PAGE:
Camp David I And Ii: Negotiation Similarities/Differences

4176 words - 17 pages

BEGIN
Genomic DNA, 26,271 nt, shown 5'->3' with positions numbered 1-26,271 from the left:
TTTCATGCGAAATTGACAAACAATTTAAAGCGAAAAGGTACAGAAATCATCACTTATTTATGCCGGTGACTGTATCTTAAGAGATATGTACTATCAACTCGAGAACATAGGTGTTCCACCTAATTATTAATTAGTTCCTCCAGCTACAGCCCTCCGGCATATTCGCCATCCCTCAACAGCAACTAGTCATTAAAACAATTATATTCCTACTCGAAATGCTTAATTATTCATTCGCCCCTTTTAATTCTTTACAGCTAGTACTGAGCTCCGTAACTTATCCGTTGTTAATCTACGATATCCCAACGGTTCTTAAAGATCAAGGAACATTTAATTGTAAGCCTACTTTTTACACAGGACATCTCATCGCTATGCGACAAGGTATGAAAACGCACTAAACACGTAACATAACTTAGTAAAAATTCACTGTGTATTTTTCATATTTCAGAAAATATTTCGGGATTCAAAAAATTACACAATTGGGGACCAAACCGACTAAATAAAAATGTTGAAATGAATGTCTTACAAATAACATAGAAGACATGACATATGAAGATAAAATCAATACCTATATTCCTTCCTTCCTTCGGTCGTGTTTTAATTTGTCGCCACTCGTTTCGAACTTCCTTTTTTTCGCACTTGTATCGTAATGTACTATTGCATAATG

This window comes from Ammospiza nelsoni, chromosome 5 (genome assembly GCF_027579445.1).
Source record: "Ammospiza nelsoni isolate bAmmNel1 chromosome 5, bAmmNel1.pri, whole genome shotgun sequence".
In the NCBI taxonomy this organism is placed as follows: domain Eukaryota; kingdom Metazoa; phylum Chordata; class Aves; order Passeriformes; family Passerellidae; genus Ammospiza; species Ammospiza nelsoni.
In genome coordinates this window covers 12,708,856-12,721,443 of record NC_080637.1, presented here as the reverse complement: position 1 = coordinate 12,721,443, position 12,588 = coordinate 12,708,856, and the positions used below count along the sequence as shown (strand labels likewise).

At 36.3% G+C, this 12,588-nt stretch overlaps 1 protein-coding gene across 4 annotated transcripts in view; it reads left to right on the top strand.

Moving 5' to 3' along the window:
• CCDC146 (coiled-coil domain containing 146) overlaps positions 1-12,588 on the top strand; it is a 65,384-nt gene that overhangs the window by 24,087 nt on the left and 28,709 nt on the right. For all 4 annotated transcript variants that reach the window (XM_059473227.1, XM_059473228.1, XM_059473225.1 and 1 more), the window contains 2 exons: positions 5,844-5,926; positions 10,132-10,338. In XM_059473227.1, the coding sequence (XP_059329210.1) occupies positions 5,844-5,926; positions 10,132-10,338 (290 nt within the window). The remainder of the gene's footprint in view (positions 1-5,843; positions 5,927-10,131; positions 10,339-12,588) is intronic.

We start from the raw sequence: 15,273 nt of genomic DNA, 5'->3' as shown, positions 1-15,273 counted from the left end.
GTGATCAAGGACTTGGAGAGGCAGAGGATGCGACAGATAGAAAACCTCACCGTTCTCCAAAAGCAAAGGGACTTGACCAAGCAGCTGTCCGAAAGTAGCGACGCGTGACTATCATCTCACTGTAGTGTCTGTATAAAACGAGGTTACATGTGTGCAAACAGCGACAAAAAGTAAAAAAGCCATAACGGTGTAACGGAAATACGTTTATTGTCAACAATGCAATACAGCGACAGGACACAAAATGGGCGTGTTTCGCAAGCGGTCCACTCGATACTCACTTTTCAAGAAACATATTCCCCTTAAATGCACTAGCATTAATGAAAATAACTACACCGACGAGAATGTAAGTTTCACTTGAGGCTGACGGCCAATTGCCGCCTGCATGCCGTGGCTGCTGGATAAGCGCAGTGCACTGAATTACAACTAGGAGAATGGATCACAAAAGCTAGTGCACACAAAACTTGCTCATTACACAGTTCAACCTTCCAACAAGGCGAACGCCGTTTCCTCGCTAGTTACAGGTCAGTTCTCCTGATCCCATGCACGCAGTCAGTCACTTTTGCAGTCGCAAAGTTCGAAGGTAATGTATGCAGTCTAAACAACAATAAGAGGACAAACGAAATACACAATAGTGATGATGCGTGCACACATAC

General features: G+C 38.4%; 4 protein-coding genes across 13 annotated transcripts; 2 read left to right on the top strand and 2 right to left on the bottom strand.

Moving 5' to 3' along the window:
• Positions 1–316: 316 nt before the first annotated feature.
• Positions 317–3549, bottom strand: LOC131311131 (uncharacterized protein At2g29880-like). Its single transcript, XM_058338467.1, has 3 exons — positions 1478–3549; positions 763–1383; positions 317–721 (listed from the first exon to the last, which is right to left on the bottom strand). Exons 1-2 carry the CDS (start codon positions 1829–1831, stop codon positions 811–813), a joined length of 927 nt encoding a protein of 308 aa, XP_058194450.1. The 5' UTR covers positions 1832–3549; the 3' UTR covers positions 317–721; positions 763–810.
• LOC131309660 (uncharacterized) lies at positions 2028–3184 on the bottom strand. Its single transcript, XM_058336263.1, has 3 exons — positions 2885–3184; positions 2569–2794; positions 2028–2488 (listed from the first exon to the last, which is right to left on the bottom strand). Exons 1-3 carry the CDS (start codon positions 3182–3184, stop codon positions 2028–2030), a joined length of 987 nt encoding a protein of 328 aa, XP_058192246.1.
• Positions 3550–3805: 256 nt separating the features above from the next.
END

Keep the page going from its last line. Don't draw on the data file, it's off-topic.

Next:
Camp David I - Negotiations between Israel and Egypt -1978A dramatic event took place in November of 1977. Anwar Sadat decided to visit Jerusalem, which set in motion a series of developments which were to have far-reaching implications for the Arab-Israeli conflict, including its central Palestinian dimension. Sadat's policies during the period following the 1973 war had reflected a desire for an accommodation with Israel. Indeed, the Egyptian president was strongly criticized by Syrian, Palestinian, and other Arab leaders for agreeing to a second disengagement of forces in Sinai. Fearing that he would attempt to recover the Sinai Peninsula by seeking a separate accord with the Jewish state, these Arab leaders accused Sadat of undermining Arab unity and thereby playing to Israeli hands. Only by working together, they maintained, could all of the territory lost in 1967 be regained; and indeed, as confirmed by some Israeli analysts, Jerusalem was in fact attempting to give itself a freer hand in the eventual disposition of the occupied territories by dividing the Arabs, and also by weakening their bargaining position through the elimination of a military threat from Egypt. Sadat replied to his critics by insisting that he was not seeking a separate peace with Israel, even though he also gave increasingly clear indications that he was indeed interested in a settlement and believed that this could be achieved only by political means.At the time, Sadat's bargaining position was very low. He was facing domestic protests, economic uncertainty in Egypt, and a recent loss in a major war against Israel. Sadat reasoned that negotiating with Israel would make it possible to reduce military spending and increase development-related spending, to obtain expanded assistance from the United States attracting more private foreign investment, and to complete the rebuilding of Ismailia and other Egyptian cities along the Suez Canal.In April of 1977, Sadat traveled to Washington for a meeting with Jimmy Carter, the new American president, who had indicated that working for peace in the Middle East would be one of his administration's principal foreign-policy objectives. Sadat was the first Arab leader Carter had met and the two men got along well. The Egyptian president urged the US to work on behalf of a Middle East settlement and hinted that his country might be flexible on the issue of normalizing relations with Israel, although he also stated that decisions about normalization were a matter of national sovereignty and not a subject for international negotiation. Carter encouraged Sadat by suggesting that in ten years Washington's economic, military, and political ties to Egypt might be as strong as those between the US and Israel.Sadat was now eager to receive an invitation from the Israelis, and for the next few weeks the US ambassadors in Egypt and Tel Aviv transmitted messages between the Israeli prime minister and the Egyptian president until arrangements...

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